Coming to Church But Not Spiritually Fed? – Survey Series #6

Corresponds to Questions 19, 27, 28, 31, 32, and 33 of the survey.

I really enjoy sushi.  It is beautiful food art that is at once pleasing to the eye and the palette and never fails to improve my mood.  I wasn’t always a sushi convert as the idea of eating raw fish and seaweed wasn’t really appealing at first.  But wise sushi connoisseurs introduced me slowly to the wonders of the sushi experience, beginning with simple, familiar flavors like cucumber and avocado, advancing slowly to the fully cooked California roll, adding in miso soup and wasabi when appropriate, waiting to introduce the raw fishes (salmon, tuna, yellowtail, …) and exotic sea creatures (octopus, sea urchin, abalone, …) until much later.  

Mmm… makes my mouth water.  Now a sushi connoisseur myself, it never fails that when I go out for sushi with friends or family, I always feel fully fed in body, mind, and spirit as well as more connected to my friends and family who shared the experience.

Mass, too, is an experience that bonds people around a family table and nourishes its participants in body, mind, spirit, and soul.  Having been formed as a mass-goer over a lifetime, with the help of many wise mentors who introduced me gradually to its mysteries, I now never fail to be fed by Christ in Word and Sacrament, even if I get distracted or the music or homily don’t speak to me.

How are all NOT fed?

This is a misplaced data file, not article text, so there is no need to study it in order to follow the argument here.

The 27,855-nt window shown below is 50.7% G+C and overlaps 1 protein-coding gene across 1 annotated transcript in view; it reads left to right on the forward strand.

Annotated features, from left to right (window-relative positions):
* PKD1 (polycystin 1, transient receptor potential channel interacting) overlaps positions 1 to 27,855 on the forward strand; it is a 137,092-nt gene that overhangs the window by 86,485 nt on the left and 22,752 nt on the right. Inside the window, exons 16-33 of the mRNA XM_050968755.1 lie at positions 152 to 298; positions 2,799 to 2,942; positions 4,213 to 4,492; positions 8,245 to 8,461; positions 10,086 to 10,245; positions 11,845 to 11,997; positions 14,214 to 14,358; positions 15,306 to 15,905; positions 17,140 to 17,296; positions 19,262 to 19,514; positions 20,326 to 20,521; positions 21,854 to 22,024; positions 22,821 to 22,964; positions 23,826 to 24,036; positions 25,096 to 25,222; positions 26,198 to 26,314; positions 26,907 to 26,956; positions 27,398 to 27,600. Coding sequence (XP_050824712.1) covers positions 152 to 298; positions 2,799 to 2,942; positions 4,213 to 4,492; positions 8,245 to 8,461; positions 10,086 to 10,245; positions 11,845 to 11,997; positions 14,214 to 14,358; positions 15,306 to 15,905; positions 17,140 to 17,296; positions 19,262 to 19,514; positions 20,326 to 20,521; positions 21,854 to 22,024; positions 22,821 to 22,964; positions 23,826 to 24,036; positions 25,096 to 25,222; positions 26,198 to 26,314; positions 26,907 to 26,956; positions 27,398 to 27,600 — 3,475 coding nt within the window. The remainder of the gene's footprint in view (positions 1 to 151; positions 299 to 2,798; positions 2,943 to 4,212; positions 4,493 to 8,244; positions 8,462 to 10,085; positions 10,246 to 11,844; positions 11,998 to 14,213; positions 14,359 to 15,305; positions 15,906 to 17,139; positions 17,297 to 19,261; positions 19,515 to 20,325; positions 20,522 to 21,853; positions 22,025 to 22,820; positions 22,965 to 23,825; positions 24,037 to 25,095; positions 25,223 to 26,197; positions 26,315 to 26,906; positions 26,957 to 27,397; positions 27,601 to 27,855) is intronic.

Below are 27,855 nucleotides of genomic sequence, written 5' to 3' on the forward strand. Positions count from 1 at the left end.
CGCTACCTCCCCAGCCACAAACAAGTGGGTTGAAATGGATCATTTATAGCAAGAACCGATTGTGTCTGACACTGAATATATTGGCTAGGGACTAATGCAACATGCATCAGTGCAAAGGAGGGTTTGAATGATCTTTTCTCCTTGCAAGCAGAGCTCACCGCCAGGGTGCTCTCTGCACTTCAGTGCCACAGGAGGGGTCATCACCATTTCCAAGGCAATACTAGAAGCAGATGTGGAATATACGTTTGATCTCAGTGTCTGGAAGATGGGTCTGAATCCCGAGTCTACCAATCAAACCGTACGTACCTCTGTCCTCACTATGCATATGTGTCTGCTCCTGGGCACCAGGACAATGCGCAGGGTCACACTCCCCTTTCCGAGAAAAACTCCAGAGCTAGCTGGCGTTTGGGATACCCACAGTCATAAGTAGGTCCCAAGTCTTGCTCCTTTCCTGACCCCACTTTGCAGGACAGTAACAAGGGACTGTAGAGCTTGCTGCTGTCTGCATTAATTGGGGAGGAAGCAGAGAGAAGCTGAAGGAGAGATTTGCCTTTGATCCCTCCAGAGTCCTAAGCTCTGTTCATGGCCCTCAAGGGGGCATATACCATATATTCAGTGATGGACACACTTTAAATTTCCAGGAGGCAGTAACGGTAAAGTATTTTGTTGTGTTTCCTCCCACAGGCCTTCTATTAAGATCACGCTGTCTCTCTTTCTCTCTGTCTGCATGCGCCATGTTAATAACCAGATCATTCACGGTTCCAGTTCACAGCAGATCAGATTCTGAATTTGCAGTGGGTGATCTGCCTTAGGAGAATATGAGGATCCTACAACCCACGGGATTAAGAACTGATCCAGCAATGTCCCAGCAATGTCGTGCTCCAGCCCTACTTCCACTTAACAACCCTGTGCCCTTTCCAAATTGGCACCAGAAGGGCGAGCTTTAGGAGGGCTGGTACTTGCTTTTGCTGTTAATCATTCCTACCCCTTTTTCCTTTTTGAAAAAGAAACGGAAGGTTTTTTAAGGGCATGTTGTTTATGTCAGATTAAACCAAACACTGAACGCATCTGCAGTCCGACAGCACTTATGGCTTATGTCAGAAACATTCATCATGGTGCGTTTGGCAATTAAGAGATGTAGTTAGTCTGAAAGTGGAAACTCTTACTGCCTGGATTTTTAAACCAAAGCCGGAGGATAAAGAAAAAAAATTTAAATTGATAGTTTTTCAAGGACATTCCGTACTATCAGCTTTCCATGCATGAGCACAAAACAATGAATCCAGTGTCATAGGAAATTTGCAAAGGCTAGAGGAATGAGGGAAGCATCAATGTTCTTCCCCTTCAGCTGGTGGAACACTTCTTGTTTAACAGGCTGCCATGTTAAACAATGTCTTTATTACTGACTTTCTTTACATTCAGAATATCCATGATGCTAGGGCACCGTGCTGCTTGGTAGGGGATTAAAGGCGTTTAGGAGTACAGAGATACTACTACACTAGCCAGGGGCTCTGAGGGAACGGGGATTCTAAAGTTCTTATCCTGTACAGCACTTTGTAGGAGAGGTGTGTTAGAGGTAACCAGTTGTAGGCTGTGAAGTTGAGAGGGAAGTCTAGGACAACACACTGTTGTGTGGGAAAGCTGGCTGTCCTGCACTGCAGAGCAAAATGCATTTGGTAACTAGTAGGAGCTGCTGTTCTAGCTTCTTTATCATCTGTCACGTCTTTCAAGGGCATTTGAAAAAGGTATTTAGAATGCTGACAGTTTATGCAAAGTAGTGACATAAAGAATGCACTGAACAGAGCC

The survey results across the Archdiocese indicate that not everyone who comes to Mass regularly feels spiritually fed.  While it is wonderful that four out of five respondents answered that their spiritual needs were being met at their parish (Q31), that leaves one in five respondents who aren’t feeling spiritually fed. Interestingly, most of these people still attend mass at least a couple times a month, some even weekly (Q7).  Here are some other related survey stats:

  • One in six report “spiritual needs not being met here” as a reason they or someone they know might not attend mass at their parish on a given Sunday (Q27)
  • One in four think “spiritual needs not being met” is a key reason people leave the church (Q19) – does it take one to know one?
  • One in four don’t feel like a valued member of the parish (Q32)
  • One in three don’t report being encouraged in their spiritual growth by someone in the parish (Q33).

Don’t forget, these are the figures for those who actually took the survey – how many more people would have said their spiritual needs weren’t being met if we had heard from those who didn’t take the survey?  Looking at your own parish responses to these questions, is there an opportunity here to reach some disconnected people already in the pews?

All this seems to pose the question: how is it possible to come to church regularly and not be spiritually fed?  Don’t we do so much to make our liturgies vibrant, our community welcoming, and our programs and events diverse and interesting?  We work so hard and do so much – how are people missing it?

What’s the focus – our effort or the people?

Perhaps the question should be less about our efforts and more about the people we are trying to reach.  For our efforts to bear fruit, they have to reach their target and be received.

  • Are we targeting the newcomer and the spiritual beginner? Like a sushi menu, is there something for every spiritual level from beginner to advanced?
  • Have we listened to what they hunger for? Do we know what they are ready to receive? (see the text responses to Q24, Q25 and Q26 on enhancing spiritual life for some starter ideas in your parishioners own words)